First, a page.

The term chiplet is currently only applied when the die is integrated into an IC constituting a complete heterogeneous system IC.

  • Most ICs identified as chiplets will be uniquely suitable to systems-on-chip (SoCs) or systems-in-package (SiPs), including those functioning as microprocessors, applications processors, field programmable gate arrays, coprocessors and similar heterogeneous processors.
  • No design restriction is assumed to say that a physical product could not also perform its function discretely as a companion chip on a board or module.
  • The term chiplet does not apply to the discrete use case, only the integrated IC use case. The value of the term is in focusing on the integration processes (before and after integration), high-end die-to-die communications, physical and logical restrictions, and other characteristics required of a subsystem in a system IC comparable to a monolithic die.

They view the value of the overall chiplet market as a function of the market for all ICs made in a chiplet process!

  • Even though the main benefit is improved yield, it provides a path forward for expanded optimization, fewer tape-outs, improved product line efficiency, and industry diversity.
  • The market value of the chiplet platform mainly benefits the SoC/SiP chip supplier.
chiplet market
Figure 2: End-systems most relevant for chiplets. (Source: Yole Intelligence)

The Processor Market

Seven companies make up >90% of the overall processor revenue. Of these companies, Intel, AMD, and Apple, Marvell, and IBM have brought implementations of chiplets to market. Thus far, the chiplets brought to market have been mainly the in-house, proprietary kind, where the solution contains only chips from one vendor, using in-house IP or that of a manufacturing partner.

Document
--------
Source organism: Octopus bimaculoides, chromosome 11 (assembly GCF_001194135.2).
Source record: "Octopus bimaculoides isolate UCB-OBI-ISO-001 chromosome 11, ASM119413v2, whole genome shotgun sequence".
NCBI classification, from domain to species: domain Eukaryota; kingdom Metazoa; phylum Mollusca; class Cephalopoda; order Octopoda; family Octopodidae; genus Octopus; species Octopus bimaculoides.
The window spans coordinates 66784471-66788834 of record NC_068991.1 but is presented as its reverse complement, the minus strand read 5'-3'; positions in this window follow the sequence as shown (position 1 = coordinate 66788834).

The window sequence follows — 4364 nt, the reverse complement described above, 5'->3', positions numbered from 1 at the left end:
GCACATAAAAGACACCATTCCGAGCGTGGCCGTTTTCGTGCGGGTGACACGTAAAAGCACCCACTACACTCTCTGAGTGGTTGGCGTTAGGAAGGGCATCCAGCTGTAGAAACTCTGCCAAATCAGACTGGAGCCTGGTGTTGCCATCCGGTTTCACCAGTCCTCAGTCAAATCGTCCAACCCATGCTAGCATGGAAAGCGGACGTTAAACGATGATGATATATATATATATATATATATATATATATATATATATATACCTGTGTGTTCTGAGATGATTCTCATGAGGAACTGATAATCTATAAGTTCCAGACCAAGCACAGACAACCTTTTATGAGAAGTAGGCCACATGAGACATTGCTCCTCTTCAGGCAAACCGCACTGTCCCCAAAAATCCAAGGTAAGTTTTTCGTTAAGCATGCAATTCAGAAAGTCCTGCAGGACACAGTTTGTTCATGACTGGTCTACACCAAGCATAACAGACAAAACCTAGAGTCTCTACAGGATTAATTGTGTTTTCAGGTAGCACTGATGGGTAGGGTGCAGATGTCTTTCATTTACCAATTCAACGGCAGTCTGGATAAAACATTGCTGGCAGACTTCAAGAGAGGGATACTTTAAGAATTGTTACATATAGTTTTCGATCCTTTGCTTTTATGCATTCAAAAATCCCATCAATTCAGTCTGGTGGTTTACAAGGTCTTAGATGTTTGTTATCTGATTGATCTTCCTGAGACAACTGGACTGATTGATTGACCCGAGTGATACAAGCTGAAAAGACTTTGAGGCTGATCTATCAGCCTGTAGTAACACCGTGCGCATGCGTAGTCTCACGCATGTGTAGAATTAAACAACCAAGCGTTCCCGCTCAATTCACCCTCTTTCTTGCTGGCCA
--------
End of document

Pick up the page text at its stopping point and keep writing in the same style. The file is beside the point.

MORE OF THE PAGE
With even the narrowest definition of chiplets, Yole finds a market for chiplet-based processors in excess of $135 billion by 2027. By 2032, they expect chiplet adoption will accelerate in consumer and automotive markets, and gain a foothold in defense, aerospace, industrial, and medical, leading to a TAM of chiplet-based ICs in excess of $205 B.

High-end performance packaging, with some of its platforms incorporating chiplets, is expected to pick up more market share in the coming years reaching 39% in 2027 up from 24% in 2021 as shown in Figure 3.

chiplet market
Figure 3: Chiplet packaging vs. other advanced packaging forecasts. (Yole Intelligence)

Yole reports that the value of the chiplet platform is not just in the value of the semiconductor die or the advanced packaging services. It is in its contribution to extending the economics of Moore’s Law for generations to come

The UCIe™ Consortium

Brian Rea of Intel gave a presentation on the UCIe™ Consortium.

Figure 4: UCIe Consortium board members.

UCIe™ (Universal Chiplet Interconnect Express™) aligns the industry around an open platform to enable chiplet-based solutions.

UCIe Consortium is incorporated. It currently has 90+ member companies with six working groups working on evolving technology. Intellectual Property Rights (IPR) protection is in place for members. Board members are shown in Figure 4.

UCIe 1.0 Specification has been ratified to provide a complete standardized die-to-die interconnect with physical layer, protocol stack, software model, and compliance testing that will enable end users to easily mix and match chiplet components from a multi-vendor ecosystem for System-on-Chip (SoC) construction, including customized SoC. The new open standard establishes an open chiplet ecosystem and ubiquitous interconnect at the package level. There’s more to come in upcoming posts.

For all the latest in Advanced Packaging stay linked to IFTLE……………………

Phil Garrou

Dr. Philip Garrou is a subject matter expert for DARPA and runs his consulting company…